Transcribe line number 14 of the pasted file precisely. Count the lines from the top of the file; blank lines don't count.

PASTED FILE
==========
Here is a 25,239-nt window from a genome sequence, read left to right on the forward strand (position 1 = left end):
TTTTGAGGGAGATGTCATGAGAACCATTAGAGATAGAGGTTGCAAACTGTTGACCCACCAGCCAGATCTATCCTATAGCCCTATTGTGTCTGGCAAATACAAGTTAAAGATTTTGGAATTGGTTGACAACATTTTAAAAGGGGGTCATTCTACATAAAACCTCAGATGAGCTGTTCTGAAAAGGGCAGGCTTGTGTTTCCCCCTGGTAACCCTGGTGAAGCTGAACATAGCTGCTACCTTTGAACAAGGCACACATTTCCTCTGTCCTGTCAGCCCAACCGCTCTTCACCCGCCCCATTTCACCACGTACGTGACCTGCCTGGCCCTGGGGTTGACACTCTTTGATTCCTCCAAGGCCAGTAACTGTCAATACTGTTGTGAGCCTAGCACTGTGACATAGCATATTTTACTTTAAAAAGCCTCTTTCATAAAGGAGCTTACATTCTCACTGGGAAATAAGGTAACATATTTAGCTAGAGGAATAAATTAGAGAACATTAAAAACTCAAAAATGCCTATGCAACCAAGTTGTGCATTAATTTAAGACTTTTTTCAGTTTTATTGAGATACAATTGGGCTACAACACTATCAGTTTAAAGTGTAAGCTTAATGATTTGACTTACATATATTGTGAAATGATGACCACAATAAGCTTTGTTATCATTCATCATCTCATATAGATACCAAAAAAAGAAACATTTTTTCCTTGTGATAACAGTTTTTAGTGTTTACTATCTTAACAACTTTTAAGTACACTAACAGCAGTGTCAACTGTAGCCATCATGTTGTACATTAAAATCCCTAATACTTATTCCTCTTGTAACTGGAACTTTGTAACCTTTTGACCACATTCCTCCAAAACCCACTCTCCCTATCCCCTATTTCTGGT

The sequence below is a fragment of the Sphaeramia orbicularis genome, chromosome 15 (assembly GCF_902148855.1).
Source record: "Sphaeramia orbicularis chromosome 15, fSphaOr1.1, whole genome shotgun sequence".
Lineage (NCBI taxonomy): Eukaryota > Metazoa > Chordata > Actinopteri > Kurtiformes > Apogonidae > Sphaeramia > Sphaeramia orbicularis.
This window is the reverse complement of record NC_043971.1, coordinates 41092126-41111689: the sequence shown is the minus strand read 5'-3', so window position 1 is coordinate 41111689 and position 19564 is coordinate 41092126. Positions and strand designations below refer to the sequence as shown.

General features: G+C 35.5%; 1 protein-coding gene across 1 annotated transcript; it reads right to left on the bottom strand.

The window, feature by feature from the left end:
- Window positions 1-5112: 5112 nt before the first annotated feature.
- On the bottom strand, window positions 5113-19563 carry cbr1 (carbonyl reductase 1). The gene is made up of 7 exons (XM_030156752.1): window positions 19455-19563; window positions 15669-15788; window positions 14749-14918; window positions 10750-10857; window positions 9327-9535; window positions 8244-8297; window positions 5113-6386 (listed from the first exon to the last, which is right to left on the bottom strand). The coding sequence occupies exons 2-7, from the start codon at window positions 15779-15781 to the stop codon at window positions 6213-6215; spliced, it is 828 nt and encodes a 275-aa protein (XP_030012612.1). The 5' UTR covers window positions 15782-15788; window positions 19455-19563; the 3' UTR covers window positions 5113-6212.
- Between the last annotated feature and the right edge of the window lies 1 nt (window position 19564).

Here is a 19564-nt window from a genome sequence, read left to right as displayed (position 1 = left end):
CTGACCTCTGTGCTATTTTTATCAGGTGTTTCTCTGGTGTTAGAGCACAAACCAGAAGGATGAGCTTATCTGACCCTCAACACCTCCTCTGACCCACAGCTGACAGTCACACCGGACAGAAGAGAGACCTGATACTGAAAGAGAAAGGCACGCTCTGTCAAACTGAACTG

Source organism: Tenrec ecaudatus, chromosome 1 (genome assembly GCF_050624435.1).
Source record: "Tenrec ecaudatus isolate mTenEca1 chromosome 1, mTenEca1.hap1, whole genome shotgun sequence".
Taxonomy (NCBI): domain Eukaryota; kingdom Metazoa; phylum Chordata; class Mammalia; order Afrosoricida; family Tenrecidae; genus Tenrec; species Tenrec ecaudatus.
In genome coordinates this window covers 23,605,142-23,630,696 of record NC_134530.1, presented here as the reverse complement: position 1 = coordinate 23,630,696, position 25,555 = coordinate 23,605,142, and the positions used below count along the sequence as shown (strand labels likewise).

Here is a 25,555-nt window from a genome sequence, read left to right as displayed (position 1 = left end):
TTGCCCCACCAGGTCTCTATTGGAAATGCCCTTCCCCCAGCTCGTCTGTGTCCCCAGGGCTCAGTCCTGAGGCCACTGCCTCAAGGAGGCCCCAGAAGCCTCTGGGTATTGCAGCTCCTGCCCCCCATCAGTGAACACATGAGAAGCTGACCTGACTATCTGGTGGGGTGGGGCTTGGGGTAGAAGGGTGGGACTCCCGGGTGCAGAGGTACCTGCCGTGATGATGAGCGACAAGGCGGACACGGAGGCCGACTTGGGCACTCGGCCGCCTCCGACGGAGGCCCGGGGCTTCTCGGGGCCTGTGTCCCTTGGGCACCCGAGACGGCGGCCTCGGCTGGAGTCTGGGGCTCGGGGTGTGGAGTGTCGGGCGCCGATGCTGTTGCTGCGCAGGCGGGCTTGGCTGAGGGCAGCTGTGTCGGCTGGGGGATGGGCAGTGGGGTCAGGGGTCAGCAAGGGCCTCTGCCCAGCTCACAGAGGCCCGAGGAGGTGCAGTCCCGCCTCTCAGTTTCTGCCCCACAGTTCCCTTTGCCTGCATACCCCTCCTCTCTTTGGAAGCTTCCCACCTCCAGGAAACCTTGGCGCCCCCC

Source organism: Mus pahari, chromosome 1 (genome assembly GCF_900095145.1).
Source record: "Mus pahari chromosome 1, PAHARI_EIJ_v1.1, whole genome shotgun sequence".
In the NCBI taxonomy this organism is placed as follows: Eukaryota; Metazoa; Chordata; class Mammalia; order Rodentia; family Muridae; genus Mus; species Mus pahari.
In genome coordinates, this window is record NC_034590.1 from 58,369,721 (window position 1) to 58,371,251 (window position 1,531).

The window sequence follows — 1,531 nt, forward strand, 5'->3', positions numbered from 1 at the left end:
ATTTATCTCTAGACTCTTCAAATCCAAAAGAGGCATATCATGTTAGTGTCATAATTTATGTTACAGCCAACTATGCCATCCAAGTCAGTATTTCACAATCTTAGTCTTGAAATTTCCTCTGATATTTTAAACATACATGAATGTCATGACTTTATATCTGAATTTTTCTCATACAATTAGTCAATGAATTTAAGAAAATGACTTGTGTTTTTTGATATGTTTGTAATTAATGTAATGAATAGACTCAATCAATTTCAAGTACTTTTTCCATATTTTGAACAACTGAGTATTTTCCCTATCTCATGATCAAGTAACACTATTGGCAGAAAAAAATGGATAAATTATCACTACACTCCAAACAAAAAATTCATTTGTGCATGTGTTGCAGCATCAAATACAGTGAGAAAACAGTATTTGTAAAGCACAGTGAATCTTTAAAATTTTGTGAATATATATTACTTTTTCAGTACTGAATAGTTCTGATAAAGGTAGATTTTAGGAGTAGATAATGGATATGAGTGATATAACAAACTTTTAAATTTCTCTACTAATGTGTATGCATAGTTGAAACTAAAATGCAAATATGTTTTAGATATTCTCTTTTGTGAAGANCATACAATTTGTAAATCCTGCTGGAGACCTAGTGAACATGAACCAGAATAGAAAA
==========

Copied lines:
Source organism: Tenrec ecaudatus, chromosome 1 (genome assembly GCF_050624435.1).